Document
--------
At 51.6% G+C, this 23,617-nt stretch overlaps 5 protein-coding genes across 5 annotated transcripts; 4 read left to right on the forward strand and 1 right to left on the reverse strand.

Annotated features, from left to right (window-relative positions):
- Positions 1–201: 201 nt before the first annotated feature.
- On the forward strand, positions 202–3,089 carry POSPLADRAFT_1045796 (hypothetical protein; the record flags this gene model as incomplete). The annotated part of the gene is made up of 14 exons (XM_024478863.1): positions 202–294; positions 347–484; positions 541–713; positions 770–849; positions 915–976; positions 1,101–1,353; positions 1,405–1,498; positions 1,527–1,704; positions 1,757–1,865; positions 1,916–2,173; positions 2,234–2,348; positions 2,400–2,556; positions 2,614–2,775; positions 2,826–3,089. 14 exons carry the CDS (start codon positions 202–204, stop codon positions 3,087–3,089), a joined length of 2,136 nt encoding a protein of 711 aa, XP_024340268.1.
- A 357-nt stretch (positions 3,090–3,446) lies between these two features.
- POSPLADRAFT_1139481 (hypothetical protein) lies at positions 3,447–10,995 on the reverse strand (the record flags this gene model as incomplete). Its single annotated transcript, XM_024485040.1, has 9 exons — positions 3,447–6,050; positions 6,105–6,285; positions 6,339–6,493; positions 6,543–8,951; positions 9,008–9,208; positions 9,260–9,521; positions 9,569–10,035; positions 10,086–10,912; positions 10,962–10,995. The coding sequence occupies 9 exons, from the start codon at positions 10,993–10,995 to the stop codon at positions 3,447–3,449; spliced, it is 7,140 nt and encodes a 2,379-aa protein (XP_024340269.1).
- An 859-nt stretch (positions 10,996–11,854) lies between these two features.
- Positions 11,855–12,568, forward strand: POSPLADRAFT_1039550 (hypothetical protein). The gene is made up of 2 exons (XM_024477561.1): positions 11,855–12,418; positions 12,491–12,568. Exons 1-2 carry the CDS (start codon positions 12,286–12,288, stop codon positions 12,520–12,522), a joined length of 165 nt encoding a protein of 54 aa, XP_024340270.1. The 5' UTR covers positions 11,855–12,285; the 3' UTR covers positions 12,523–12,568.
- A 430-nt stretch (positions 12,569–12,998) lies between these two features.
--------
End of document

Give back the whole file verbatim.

At 51.6% G+C, this 23,617-nt stretch overlaps 5 protein-coding genes across 5 annotated transcripts; 4 read left to right on the forward strand and 1 right to left on the reverse strand.

Annotated features, from left to right (window-relative positions):
- Positions 1–201: 201 nt before the first annotated feature.
- On the forward strand, positions 202–3,089 carry POSPLADRAFT_1045796 (hypothetical protein; the record flags this gene model as incomplete). The annotated part of the gene is made up of 14 exons (XM_024478863.1): positions 202–294; positions 347–484; positions 541–713; positions 770–849; positions 915–976; positions 1,101–1,353; positions 1,405–1,498; positions 1,527–1,704; positions 1,757–1,865; positions 1,916–2,173; positions 2,234–2,348; positions 2,400–2,556; positions 2,614–2,775; positions 2,826–3,089. 14 exons carry the CDS (start codon positions 202–204, stop codon positions 3,087–3,089), a joined length of 2,136 nt encoding a protein of 711 aa, XP_024340268.1.
- A 357-nt stretch (positions 3,090–3,446) lies between these two features.
- POSPLADRAFT_1139481 (hypothetical protein) lies at positions 3,447–10,995 on the reverse strand (the record flags this gene model as incomplete). Its single annotated transcript, XM_024485040.1, has 9 exons — positions 3,447–6,050; positions 6,105–6,285; positions 6,339–6,493; positions 6,543–8,951; positions 9,008–9,208; positions 9,260–9,521; positions 9,569–10,035; positions 10,086–10,912; positions 10,962–10,995. The coding sequence occupies 9 exons, from the start codon at positions 10,993–10,995 to the stop codon at positions 3,447–3,449; spliced, it is 7,140 nt and encodes a 2,379-aa protein (XP_024340269.1).
- An 859-nt stretch (positions 10,996–11,854) lies between these two features.
- Positions 11,855–12,568, forward strand: POSPLADRAFT_1039550 (hypothetical protein). The gene is made up of 2 exons (XM_024477561.1): positions 11,855–12,418; positions 12,491–12,568. Exons 1-2 carry the CDS (start codon positions 12,286–12,288, stop codon positions 12,520–12,522), a joined length of 165 nt encoding a protein of 54 aa, XP_024340270.1. The 5' UTR covers positions 11,855–12,285; the 3' UTR covers positions 12,523–12,568.
- A 430-nt stretch (positions 12,569–12,998) lies between these two features.